Lucy Morley’s Artist Statement

‘My blood sings green.’ – Anne Wilkinson

We only have to look inside a tree to notice that like us, it too is composed of a network of cells and veins, channelling life through its body. My mission as an artist is to magnify and celebrate the untold stories that are embedded in these silent giants of the land.

I want to prompt questions about the relationships that we all hold with trees, and how we depend on them, encouraging a greater consideration for the myriad of invisible roles that they play in our everyday lives.

My practice encourages us to adopt processes that have a low impact on the environment. Reducing old paper products down to their natural fibres, and re-forming them into new material, reveals the value and beauty of the recycled and the handmade.

Drawing with emotion, my work translates the scientific into the poetic, and generates experiences that awaken our senses to the hidden patterns in nature.

Freya Morgan’s Artist Statement

Fairytales for A Mended Earth

We are made of stories; we flow in layers of narrative; from inherent archetypes to the tiniest intricacies in connected eco-systems across earth. Plants harness energy from the sun, and all life on land depends upon them, yet today over one fifth of plant species are facing extinction. My practice weaves mythical written and visual narratives to tell the stories of plants from threatened eco-systems, and to spin a space for dreaming.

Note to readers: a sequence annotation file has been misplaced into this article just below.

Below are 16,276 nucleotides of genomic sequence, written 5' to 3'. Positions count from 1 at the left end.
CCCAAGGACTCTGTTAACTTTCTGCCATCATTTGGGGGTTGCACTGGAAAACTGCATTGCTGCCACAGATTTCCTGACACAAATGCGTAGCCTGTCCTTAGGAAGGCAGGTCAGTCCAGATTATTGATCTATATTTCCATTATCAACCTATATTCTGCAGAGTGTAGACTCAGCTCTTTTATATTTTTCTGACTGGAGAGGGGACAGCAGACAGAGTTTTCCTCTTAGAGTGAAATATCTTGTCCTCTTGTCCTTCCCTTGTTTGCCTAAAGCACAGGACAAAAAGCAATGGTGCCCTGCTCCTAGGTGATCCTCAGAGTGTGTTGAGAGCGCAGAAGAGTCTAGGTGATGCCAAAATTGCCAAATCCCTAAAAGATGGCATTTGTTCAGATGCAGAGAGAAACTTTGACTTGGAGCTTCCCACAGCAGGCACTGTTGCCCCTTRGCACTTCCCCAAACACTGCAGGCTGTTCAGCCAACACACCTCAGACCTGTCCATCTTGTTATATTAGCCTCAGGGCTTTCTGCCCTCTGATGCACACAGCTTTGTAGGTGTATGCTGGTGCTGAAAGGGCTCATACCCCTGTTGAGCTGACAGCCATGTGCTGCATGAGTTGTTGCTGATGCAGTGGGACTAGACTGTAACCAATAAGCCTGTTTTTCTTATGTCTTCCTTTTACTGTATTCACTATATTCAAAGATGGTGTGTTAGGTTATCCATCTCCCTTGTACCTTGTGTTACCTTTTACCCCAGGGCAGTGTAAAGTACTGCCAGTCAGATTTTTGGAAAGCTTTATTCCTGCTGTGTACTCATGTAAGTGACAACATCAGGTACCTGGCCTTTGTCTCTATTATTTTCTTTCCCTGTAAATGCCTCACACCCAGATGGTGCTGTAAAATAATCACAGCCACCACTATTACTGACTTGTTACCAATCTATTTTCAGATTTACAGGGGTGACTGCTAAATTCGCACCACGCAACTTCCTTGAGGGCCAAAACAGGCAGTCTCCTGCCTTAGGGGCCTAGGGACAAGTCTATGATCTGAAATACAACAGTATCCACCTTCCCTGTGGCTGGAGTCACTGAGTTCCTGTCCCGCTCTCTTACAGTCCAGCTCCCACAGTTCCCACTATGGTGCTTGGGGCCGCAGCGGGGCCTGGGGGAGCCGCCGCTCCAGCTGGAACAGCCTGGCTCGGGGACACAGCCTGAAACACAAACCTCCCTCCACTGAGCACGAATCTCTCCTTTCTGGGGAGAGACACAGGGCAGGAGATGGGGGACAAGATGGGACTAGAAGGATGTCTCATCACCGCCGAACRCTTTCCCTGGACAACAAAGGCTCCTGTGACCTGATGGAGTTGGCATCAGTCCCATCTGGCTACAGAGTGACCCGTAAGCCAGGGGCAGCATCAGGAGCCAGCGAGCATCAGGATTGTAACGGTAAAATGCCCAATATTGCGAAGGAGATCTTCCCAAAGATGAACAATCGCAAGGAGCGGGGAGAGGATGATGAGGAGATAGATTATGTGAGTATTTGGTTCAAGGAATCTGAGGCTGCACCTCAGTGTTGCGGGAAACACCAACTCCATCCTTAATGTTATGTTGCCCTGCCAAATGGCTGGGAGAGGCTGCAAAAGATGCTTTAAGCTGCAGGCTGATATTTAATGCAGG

In Fairytales for a Mended Earth, I have tried to listen to the ‘voices’ of orchids growing in the Andean cloud forests. I try to imagine from my human form their experiences of life, and then transcend this into a holistic story or narrative poem, that incorporates the energy of the forest, the mists, rain, sun, moon, insects, consciousness, myself and everything in between. The contrast between the familiar voice of the fairytale, and the devastating disappearance of the cloud forests opens a different world- a world of ever-rising mists, vanishing lives, intense colour, darkness and magic.

Sonia Shomalzadeh’s Artist Statement

‘We knew what the world looked like before we knew what the whale looked like’ – Philip Hoare

My mission is to make visible our “invisibly ill” ocean.

To most, like me, the ocean is a vast reflective surface where earth meets sky, but I have learnt that it is a place where nearly all life exists. I am fascinated by that other dimension- the deep blue, which our earthbound evolution distils us from. All the time I am by the ocean, I am imagining the life that happens in its body, out of sight from where I stand. I have been making scale sand drawings of the worlds largest endangered whales, on beaches around Cornwall to help visualize their epic size and fragility.

And as my awareness of their silent battle with oceanic pollution grows, it fuels my art practice and the need to make work in a public space, from the water’s edge, reminding us of their presence and hinting at the threat we have caused to their survival.